Posted : 2014-04-07 16:49
Updated : 2014-04-07 19:59

Korea bets on casinos to boost economy

This is an artist's rendering of a casino resort to be built on Yeongjong Island by LOCZ Korea, a joint venture company run by U.S. casino operator Caesars Entertainment and Indonesian conglomerate Lippo Group. Incheon Metropolitan City, which governs the island under the city's free economic zone, is among several provincial governments that plan, or are considering building, integrated resorts.
/ Courtesy of Incheon Free Economic Zone Authority

Experts say locals should be allowed to ensure success

By Yi Whan-woo

Provincial governments are betting on the construction of casinos to boost their economies in accordance with the Park Geun-hye administration's creativity based economic paradigm.

However, experts forecast that the casinos might not be able to compete against rivals in Macau, Singapore, the Philippines and Japan.

In a telephone interview with The Korea Times this week, officials from at least five local governments ― Incheon, Busan, North Jeolla Province, South Jeolla Province and Jeju Province ― said they already plan or are considering building multi-leisure complexes that cater to casino customers.

Their prospects for building Las Vegas-style casinos became even more encouraging after the Ministry of Culture, Sports and Tourism issued a preliminary casino license to LOCZ Korea on March 18. LOCZ Korea is a joint venture between U.S. casino operator Caesars Entertainment and Indonesian conglomerate Lippo Group that plans to build a $700 million casino resort on Yeongjong Island.

The island is a part of the Incheon Free Economic Zone. It estimates that the resort would create up to 35,000 jobs once it is built and generate revenue of 2.7 trillion won ($2.55 billion) within three years of operation.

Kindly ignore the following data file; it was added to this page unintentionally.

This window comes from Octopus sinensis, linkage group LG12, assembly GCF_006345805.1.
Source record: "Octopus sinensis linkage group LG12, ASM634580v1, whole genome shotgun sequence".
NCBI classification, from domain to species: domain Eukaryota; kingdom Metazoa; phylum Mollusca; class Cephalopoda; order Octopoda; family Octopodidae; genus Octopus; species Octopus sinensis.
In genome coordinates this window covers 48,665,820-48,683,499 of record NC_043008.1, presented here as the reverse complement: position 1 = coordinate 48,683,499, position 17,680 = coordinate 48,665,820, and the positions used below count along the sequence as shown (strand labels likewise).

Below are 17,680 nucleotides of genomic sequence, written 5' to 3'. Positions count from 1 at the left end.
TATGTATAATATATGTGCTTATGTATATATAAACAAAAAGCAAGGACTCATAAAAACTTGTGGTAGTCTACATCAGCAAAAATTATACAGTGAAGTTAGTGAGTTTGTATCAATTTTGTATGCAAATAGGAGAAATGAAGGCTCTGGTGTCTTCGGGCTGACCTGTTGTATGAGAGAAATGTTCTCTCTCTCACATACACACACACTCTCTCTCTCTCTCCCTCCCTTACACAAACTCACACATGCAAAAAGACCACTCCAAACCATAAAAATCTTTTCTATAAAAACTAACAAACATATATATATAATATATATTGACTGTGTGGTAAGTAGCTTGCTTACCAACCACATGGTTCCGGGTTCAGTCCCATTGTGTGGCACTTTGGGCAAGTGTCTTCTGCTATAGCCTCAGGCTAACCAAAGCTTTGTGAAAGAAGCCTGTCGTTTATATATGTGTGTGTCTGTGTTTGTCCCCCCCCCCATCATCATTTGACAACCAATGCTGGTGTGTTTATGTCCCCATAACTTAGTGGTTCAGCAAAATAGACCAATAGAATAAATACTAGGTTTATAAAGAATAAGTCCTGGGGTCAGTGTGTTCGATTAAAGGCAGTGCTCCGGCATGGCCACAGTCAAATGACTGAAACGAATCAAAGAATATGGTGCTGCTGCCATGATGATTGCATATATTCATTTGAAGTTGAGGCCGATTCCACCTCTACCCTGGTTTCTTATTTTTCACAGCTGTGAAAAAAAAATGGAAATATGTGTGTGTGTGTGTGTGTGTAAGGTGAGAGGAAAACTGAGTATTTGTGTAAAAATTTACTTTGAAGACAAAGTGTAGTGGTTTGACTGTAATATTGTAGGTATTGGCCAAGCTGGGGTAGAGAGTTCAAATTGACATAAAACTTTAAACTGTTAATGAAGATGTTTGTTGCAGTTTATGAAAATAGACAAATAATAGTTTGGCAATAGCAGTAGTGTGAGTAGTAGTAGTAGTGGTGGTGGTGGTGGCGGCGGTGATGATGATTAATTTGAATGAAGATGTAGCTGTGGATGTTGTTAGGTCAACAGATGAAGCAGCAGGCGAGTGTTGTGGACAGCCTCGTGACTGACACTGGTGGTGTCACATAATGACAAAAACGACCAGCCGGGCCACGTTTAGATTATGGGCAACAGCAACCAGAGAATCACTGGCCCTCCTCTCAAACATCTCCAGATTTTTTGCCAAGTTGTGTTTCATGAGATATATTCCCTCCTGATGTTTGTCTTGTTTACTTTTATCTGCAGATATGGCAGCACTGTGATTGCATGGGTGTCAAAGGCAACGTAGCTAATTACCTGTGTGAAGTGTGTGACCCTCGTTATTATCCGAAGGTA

The city government said in a press release the Yeongjong Island resort would attract Chinese gamblers, who accounted for 47 percent of the 2.7 million gamblers at 16 foreigner-only casinos nationwide in 2013.

The other provincial governments have a similar view of the upcoming casino resorts.

"Our study shows that over 80 percent of multi-leisure complexes' revenue comes from casinos," said Byun Keun-se, a deputy director at Saemangeum Development Agency. He cited a study conducted by North Jeolla Province, which ran the agency until September before the Ministry of Land, Infrastructure and Transport took over.

"Lands in three districts are available for the construction of casino resorts under the law that defined the purpose of Saemangeum, a landfill," he said.

A South Jeolla Province official claimed the land designated for casino resorts in the province is also competitive enough to draw Chinese gamblers as well as investors.

"Our land is located by the West Sea, which visitors from the eastern part of China can easily access," said an official at an investment promotion team of the province, asking his name not to be revealed.